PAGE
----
BOMBSHELL: THE HEDY LAMARR STORY (Alexandra Dean)

If you’re even remotely interested in the early days of Hollywood, and if all you know about Hedy Lamarr is that she’s considered one of the most gorgeous stars in the history of the silver screen, then Bombshell: The Hedy Lamarr Story is both for and about you.

It’s for you because this documentary, as the title explicitly states, tells the story of her life from A-Z. And hoo boy, what a life she lived, potentially more jam-packed with compelling events than any of the plots found in her movies, so much so that even cinema agnostics could find plenty here to maintain their interest. It helps that director Alexandra Dean utilizes a predominantly conventional educational approach, befitting its association with the oft-placid PBS.

Yet much like Lamarr herself, underneath this superficial veneer lies quite a bit of subtextual bite. Though Dean takes a wide lens to Lamarr’s career, the parts on which she decides to focus through her standard interviews and archival footage portray Lamarr as a professional creator; her infamous Hollywood image was just one of her many fabulations. Her skills stretched far beyond her onscreen success, yet the gender restrictions of her era — many of which still exist today — prevented her from attaining deserved notoriety in other fields.

The title actually captures the dual levels on which the documentary operates. “The Hedy Lamarr Story” speaks to the conventionality of its information-driven structure, while the three definitions of the word “Bombshell” subtly communicate the many layers of both Lamarr and the movie:

  1. “A very attractive woman” — obviously
  2. “An artillery shell”— relates to her largely unknown side gig as an inventor; she may have been responsible for updating torpedo technology that not only helped win World War II for the Allied Powers, but also led to the discovery of such essential modern-day services as Bluetooth, GPS, WiFi, etc.
  3. “An overwhelming surprise or disappointment” — so much of her life can be seen as a positive surprise or a negative disappointment based on the perspective, all of which are vividly detailed here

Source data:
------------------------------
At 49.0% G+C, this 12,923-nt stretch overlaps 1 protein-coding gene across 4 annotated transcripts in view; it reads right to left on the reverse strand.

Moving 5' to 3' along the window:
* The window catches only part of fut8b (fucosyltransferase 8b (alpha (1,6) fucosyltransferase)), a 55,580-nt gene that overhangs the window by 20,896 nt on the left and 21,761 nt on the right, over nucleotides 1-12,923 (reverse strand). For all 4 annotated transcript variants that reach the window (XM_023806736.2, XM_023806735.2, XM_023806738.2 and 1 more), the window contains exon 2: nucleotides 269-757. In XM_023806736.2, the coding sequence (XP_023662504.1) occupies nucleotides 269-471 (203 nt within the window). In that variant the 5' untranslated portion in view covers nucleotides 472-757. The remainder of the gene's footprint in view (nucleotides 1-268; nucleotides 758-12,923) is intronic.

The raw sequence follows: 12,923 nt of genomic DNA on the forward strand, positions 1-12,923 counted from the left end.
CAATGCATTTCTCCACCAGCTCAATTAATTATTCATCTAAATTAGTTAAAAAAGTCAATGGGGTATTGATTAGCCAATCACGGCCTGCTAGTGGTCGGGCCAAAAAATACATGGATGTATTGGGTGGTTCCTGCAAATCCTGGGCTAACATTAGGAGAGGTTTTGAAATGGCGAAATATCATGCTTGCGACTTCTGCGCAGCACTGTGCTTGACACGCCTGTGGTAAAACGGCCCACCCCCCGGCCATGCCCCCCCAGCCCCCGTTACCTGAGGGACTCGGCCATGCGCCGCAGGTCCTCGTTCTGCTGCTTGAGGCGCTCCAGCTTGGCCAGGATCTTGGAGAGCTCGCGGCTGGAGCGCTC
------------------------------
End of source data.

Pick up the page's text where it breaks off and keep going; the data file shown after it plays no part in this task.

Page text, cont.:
You’ve of course seen documentaries before that paint pictures of shooting stars shot down from reaching their potential by the prejudicial limitations of their time periods, but what sets this one apart is how much it takes a hard, honest look at the source of her fame. Lamarr sincerely believed that her beauty was a crutch, and Dean — plus her many interview subjects, many of whom are Lamarr’s relatives — make a convincing case to back up that assertion. In doing so, Bombshell admirably critiques the very reason that it evens exist; without her external charms, would anyone have cared about her? Documentaries all too rarely question the foundations upon which their stories reside in such a fashion.

But it also cuts through Lamarr’s surface persona to understand her deep psychology underneath. She knew how to use her feminine wiles, sometimes scandalously (at least by mid-20th century standards), to exploit men’s then-customarily repressed sexual urges. How else could a woman make a living in an industry insidiously revolved around sin (I originally wanted to add “back then” to the end of this sentence, but we all know not enough has changed to warrant that distinction). Once the world viewed her as a seductress, she was trapped in that reputation for the rest of her life. The system that created her spit her out, in much the same way as her FIVE husbands, all of whom are mentioned here to connect their sexist treatment of her with how society handled her.

And that’s how, as mentioned in the first sentence of this piece, Bombshell is also ABOUT us, the audience. By ensuring that some people can see it in a movie theater, this documentary implicitly implicates the moviegoing viewer; without tapping into our desires regarding what we want to see, the ruthlessly crowd-serving Hollywood machine would not have been able to operate. We’re just as much at fault for the more unfortunate parts of Lamarr’s life as anyone or anything else.

At the same time, her self-perpetuated shortcomings are clearly noted throughout, particularly in regards to her late-life drama, which saves the affair from being a hagiography. By empathetically excavating her darker sides while also touching upon the light that most may not realize, Bombshell reclaims Hedy Lamarr’s legacy from the clutches of systemically-sexist historians.

But since most audiences won’t watch “boring” documentaries, I hope this one inspires a world-class actor to don Lamarr’s frocks in a biopic that would need to be as original as her ingenuity. It would be a dynamite arc to bring to life, and the world needs to be reintroduced to Bombshell’s real Heddy Lamar.

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